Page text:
Explore this extraordinary historic landscape
Have you been cromlech-bagging?
You may have heard of ‘Munro-bagging’, a popular pastime in Scotland, where hiking enthusiasts challenge themselves to climb as many of the 282 Scottish Munros (mountains over 3000ft) as they can. Once you get to the top, you’ve ‘bagged’ yourself a Munro.
Now, we all know that Pembrokeshire isn’t overly blessed with mountains, so Munro-bagging isn’t really an option, but we are blessed with a landscape littered with ancient monuments, Iron Age forts and Bronze Age standing stones, (as well as famously being the source of the Bluestone which form the inner circle of Stonehenge!).
So, we’ve created a unique Pembrokeshire activity to help people explore this extraordinary historic landscape, called ‘Cromlech-bagging’.
A Cromlech or Dolmen is an ancient underground tomb typically built with several large upright stones and a cap stone on top. In its day, the whole thing would have been covered by a mound of earth, but today, all the stones are exposed for us to see, touch and walk around.
To help you on your way, we’ve named six of the best-preserved cromlechs in Pembrokeshire – your ‘Cromlech Bagging’ adventure begins here…
Starting in the south of the county at Manorbier, you’ll find the King’s Quoit Cromlech. If you walk along the Pembrokeshire Coast Path towards Lydstep, you’ll pass this cromlech. Two uprights and a large flat capstone sit virtually on the path, looking back towards Manorbier beach and the castle beyond. It greets you as you climb the final steps away from the beach.
Next, head up to the northwest of the county to St David’s Head, where you’ll discover Coetan Arthur (not to be confused with the Carreg Coetan Arthur in Newport), a Neolithic chamber that dates back 4,000 years. On the path out to the headland from Whitesands beach, you’ll find it hidden amongst the jumble of rocks. It has an enormous triangular-shaped cap stone of almost 20ft long. The capstone is said to resemble the rocky ridge of Carn Llidi, and this is why it faces up the valley in the same direction as the ridge.
Take time to explore the rest of headland, because there are other standing stones, tombs, and an Iron Age Fort to find. It seems to have been a popular location for our ancestors – maybe it was the sea views!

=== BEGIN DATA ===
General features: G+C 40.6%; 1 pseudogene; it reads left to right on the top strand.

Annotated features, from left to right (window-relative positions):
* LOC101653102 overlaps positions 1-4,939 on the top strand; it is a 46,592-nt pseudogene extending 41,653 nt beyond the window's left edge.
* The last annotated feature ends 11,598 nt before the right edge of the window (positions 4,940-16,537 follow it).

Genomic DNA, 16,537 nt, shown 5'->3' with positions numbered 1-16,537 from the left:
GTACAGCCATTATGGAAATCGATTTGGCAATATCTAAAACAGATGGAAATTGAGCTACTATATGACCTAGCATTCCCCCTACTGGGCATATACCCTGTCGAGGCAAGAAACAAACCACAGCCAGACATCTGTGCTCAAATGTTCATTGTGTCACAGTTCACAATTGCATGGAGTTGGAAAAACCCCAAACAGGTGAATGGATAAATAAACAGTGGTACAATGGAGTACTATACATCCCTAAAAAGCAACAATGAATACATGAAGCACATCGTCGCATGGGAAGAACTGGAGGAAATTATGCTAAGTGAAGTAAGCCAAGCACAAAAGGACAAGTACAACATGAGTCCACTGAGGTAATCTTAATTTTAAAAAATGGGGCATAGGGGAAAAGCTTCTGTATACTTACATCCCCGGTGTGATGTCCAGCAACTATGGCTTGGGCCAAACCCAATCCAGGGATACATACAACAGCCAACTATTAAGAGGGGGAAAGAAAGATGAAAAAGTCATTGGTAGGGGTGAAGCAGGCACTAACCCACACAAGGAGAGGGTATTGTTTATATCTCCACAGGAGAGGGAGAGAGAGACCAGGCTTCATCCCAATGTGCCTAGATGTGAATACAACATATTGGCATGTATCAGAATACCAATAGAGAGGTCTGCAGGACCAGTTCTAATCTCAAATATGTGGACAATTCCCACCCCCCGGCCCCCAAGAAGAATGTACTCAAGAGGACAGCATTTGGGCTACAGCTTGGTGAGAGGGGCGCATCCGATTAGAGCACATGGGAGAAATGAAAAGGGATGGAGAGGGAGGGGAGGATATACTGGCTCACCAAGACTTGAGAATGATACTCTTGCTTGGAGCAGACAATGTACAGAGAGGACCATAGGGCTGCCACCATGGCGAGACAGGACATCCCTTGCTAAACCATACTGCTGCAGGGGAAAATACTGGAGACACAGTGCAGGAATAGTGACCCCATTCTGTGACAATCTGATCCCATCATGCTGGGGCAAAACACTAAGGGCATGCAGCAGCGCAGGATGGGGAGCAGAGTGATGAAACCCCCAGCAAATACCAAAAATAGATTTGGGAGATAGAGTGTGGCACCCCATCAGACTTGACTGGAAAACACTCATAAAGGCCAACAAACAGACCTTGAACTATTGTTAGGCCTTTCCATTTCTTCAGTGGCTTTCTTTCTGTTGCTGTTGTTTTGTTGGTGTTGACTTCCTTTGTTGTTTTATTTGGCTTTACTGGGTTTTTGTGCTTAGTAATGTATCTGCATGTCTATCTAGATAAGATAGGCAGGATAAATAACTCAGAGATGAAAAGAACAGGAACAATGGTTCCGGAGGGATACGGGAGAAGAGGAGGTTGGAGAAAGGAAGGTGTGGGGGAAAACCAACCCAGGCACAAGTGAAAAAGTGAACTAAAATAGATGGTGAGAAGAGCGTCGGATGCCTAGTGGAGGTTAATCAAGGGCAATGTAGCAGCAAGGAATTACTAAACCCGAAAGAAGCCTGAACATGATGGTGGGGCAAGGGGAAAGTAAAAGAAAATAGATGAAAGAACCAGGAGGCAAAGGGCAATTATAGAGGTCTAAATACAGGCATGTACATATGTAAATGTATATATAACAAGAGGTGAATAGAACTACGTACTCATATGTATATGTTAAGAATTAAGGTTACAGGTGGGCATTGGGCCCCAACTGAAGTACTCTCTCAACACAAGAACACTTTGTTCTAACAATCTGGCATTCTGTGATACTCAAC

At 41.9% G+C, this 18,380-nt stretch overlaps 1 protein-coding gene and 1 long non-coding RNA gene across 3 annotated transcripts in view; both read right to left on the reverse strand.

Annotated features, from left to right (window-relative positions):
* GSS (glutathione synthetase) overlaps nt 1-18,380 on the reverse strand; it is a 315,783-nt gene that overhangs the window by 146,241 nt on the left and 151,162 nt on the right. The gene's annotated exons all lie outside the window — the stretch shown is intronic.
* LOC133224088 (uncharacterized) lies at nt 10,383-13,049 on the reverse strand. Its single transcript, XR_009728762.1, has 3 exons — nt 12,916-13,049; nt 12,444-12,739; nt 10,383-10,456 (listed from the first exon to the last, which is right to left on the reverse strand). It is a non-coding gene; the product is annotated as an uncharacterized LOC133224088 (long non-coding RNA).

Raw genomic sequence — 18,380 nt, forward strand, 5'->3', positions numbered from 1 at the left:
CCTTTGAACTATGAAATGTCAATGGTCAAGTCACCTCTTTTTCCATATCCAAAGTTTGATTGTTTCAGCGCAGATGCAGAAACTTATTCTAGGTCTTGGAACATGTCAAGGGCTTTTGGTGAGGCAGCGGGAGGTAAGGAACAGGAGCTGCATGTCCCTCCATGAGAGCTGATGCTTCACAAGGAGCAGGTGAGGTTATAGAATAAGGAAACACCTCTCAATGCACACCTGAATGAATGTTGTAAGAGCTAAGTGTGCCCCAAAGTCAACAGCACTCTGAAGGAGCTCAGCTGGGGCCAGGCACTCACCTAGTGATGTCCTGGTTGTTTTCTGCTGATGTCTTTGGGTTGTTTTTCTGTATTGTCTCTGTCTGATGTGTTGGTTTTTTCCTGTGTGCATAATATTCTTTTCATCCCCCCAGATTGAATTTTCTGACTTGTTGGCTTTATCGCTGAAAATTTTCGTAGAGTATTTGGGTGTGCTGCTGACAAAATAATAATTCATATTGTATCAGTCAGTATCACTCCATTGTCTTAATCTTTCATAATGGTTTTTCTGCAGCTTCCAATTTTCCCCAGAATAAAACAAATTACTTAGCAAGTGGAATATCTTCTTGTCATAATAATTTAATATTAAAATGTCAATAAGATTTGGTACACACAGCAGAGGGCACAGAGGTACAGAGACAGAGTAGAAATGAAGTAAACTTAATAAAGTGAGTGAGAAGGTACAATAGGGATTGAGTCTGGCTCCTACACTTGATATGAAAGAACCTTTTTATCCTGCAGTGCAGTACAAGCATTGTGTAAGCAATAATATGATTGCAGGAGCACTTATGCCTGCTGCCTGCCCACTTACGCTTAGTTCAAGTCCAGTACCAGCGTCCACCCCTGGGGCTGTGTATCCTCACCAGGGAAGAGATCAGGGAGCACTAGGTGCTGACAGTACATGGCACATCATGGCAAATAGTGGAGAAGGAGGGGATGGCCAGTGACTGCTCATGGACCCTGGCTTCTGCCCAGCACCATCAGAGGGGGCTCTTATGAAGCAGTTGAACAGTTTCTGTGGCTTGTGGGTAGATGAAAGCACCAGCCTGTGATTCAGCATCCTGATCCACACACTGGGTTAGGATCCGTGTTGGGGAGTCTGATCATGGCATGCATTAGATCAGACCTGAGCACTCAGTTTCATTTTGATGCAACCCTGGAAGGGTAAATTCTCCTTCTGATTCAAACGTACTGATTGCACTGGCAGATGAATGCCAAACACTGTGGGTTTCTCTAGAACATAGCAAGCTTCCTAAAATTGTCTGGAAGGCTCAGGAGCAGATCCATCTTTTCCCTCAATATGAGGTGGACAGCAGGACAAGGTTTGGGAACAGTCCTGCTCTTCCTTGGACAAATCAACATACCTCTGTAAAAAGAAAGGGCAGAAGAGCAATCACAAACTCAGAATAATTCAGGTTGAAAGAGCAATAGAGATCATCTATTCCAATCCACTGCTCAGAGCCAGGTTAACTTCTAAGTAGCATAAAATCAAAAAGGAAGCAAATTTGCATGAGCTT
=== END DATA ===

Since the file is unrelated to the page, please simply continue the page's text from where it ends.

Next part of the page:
Continuing along the north coast to the tiny hamlet of Abercastle, you’ll find the 5000-year-old Carreg Samson, a neolithic chambered tomb and beautiful resting place, with magnificent views across to Strumble Head. There are 6 upright stones, 3 of which carry the weight of the massive capstone. The cromlech gets its name from a local legend that Saint Samson of Dol placed the capstone in position with his little finger! Access is via the coastal path from the western side of the harbour.
High above Fishguard Bay you’ll find Garn Wen, not one but three cromlechs built in a north-south line. Hidden behind the houses in Harbour Village, Goodwick, the tombs are thought to date back to between 4000 and 2500BC. There is interpretation at the site which includes a sketch of how the cromlechs would have looked. The location is a bit tricky to find, so as you come up New Hill into Harbour Village, there is a signpost to the left. Park to the rear of the houses then make your way to the end of the car park where you’ll find a path to their location.
Next, in a field adjoining a small cul-de sac in Newport, you’ll find the location of Carreg Coetan Arthur, a small, chambered tomb dating from around 3000BC. A large wedge-shaped capstone balances on two of its four original stone uprights. Excavations of the site have uncovered artefacts including Neolithic pottery and stone tools.
The ‘Coetan’ part of its name is a reference to the game of quoits, often associated with monuments of this type. According to legend, King Arthur himself played the game with the stone of this tomb.
The final stop on your ‘Cromlech-bagging’ adventure is the magnificent Pentre Ifan. It is the finest surviving Neolithic tomb in Wales, built around 5,000 years ago. When newly constructed, the standing stones today would have been covered with earth to form a mound. Its chamber is formed by a capstone of around 5m in length, weighing roughly 16 tonnes which is balancing very precariously on three uprights about 2.5m high.
Pentre Ifan has a magical feeling, it’s difficult to explain but you’ll feel it when you visit. Could it be something to do with fairies that, according to legend, lifted the capstone into place? Who knows…
If you’re intrigued about the stories of the Pentre Ifan fairies and St Samson, then you’ll be pleased to hear Pembrokeshire is packed full of myths and legends for you to discover.